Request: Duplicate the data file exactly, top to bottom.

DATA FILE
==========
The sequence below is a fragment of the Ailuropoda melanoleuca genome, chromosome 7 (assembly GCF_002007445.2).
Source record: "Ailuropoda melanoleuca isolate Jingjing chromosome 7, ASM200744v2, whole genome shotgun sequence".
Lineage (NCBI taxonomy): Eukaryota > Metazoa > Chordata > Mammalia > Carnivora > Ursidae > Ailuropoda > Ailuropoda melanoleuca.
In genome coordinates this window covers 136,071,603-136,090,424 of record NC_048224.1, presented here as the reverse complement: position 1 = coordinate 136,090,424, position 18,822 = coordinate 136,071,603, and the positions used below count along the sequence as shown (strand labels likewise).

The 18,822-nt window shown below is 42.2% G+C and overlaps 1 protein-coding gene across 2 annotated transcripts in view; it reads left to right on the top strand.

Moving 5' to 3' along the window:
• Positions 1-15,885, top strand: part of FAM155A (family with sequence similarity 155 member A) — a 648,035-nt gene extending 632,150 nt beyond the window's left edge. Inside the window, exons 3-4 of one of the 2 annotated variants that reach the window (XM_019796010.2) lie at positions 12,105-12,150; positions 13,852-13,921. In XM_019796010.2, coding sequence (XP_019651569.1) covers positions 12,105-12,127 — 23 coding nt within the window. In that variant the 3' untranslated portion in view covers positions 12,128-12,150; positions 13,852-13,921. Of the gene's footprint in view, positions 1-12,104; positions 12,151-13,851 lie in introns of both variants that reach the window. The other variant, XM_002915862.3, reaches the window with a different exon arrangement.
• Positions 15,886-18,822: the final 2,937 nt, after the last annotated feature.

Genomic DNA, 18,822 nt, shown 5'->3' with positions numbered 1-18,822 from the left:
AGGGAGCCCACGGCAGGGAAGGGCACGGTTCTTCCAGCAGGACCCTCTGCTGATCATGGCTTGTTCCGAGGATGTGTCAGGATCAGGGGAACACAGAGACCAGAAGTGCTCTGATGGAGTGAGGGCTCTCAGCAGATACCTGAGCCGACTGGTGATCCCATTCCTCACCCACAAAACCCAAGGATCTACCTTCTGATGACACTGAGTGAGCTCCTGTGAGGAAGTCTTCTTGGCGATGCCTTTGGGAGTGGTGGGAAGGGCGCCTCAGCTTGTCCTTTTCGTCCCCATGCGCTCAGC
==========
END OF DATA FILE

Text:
The sequence below is a fragment of the Ailuropoda melanoleuca genome, chromosome 7 (assembly GCF_002007445.2).
Source record: "Ailuropoda melanoleuca isolate Jingjing chromosome 7, ASM200744v2, whole genome shotgun sequence".
Lineage (NCBI taxonomy): Eukaryota > Metazoa > Chordata > Mammalia > Carnivora > Ursidae > Ailuropoda > Ailuropoda melanoleuca.
In genome coordinates this window covers 136,071,603-136,090,424 of record NC_048224.1, presented here as the reverse complement: position 1 = coordinate 136,090,424, position 18,822 = coordinate 136,071,603, and the positions used below count along the sequence as shown (strand labels likewise).

The 18,822-nt window shown below is 42.2% G+C and overlaps 1 protein-coding gene across 2 annotated transcripts in view; it reads left to right on the top strand.

Moving 5' to 3' along the window:
• Positions 1-15,885, top strand: part of FAM155A (family with sequence similarity 155 member A) — a 648,035-nt gene extending 632,150 nt beyond the window's left edge. Inside the window, exons 3-4 of one of the 2 annotated variants that reach the window (XM_019796010.2) lie at positions 12,105-12,150; positions 13,852-13,921. In XM_019796010.2, coding sequence (XP_019651569.1) covers positions 12,105-12,127 — 23 coding nt within the window. In that variant the 3' untranslated portion in view covers positions 12,128-12,150; positions 13,852-13,921. Of the gene's footprint in view, positions 1-12,104; positions 12,151-13,851 lie in introns of both variants that reach the window. The other variant, XM_002915862.3, reaches the window with a different exon arrangement.
• Positions 15,886-18,822: the final 2,937 nt, after the last annotated feature.

Genomic DNA, 18,822 nt, shown 5'->3' with positions numbered 1-18,822 from the left:
AGGGAGCCCACGGCAGGGAAGGGCACGGTTCTTCCAGCAGGACCCTCTGCTGATCATGGCTTGTTCCGAGGATGTGTCAGGATCAGGGGAACACAGAGACCAGAAGTGCTCTGATGGAGTGAGGGCTCTCAGCAGATACCTGAGCCGACTGGTGATCCCATTCCTCACCCACAAAACCCAAGGATCTACCTTCTGATGACACTGAGTGAGCTCCTGTGAGGAAGTCTTCTTGGCGATGCCTTTGGGAGTGGTGGGAAGGGCGCCTCAGCTTGTCCTTTTCGTCCCCATGCGCTCAGC